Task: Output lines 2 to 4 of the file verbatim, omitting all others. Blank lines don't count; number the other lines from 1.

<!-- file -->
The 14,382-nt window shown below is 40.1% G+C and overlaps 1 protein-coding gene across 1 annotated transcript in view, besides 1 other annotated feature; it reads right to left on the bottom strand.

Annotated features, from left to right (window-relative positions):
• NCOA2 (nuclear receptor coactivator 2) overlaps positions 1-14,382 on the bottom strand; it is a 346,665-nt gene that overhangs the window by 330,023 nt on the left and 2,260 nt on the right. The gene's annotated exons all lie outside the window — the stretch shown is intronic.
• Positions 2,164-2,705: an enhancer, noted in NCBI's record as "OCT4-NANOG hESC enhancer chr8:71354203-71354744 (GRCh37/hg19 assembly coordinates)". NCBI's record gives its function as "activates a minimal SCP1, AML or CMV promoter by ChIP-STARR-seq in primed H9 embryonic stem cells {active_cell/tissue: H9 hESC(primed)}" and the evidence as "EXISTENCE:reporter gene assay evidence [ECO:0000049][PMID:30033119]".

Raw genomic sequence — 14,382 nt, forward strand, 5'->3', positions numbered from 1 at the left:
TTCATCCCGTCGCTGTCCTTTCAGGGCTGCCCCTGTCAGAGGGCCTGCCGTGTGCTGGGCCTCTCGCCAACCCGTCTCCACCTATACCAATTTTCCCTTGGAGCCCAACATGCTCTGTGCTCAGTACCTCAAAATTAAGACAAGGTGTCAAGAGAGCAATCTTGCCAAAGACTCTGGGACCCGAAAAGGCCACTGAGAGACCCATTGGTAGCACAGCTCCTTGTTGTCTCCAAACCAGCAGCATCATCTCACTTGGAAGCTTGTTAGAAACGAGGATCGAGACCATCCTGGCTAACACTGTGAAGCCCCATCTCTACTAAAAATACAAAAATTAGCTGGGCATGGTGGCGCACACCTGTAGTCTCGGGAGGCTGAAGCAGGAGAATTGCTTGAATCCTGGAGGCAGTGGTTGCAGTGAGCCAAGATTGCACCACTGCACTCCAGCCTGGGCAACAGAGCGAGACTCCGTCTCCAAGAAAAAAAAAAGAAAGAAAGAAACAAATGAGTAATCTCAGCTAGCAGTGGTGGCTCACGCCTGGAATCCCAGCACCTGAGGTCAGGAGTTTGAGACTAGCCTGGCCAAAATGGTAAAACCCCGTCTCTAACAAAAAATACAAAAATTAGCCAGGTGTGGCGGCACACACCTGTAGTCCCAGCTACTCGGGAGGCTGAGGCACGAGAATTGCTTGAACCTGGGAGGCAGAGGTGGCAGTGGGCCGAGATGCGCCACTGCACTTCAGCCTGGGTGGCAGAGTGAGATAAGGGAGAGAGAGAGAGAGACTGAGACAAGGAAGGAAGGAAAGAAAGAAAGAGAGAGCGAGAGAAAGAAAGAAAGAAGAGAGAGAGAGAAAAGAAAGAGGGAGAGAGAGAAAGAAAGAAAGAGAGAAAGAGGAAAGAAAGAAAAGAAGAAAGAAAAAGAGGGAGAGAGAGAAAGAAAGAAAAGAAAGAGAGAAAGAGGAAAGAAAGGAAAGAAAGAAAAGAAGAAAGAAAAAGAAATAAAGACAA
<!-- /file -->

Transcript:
Annotated features, from left to right (window-relative positions):
• NCOA2 (nuclear receptor coactivator 2) overlaps positions 1-14,382 on the bottom strand; it is a 346,665-nt gene that overhangs the window by 330,023 nt on the left and 2,260 nt on the right. The gene's annotated exons all lie outside the window — the stretch shown is intronic.
• Positions 2,164-2,705: an enhancer, noted in NCBI's record as "OCT4-NANOG hESC enhancer chr8:71354203-71354744 (GRCh37/hg19 assembly coordinates)". NCBI's record gives its function as "activates a minimal SCP1, AML or CMV promoter by ChIP-STARR-seq in primed H9 embryonic stem cells {active_cell/tissue: H9 hESC(primed)}" and the evidence as "EXISTENCE:reporter gene assay evidence [ECO:0000049][PMID:30033119]".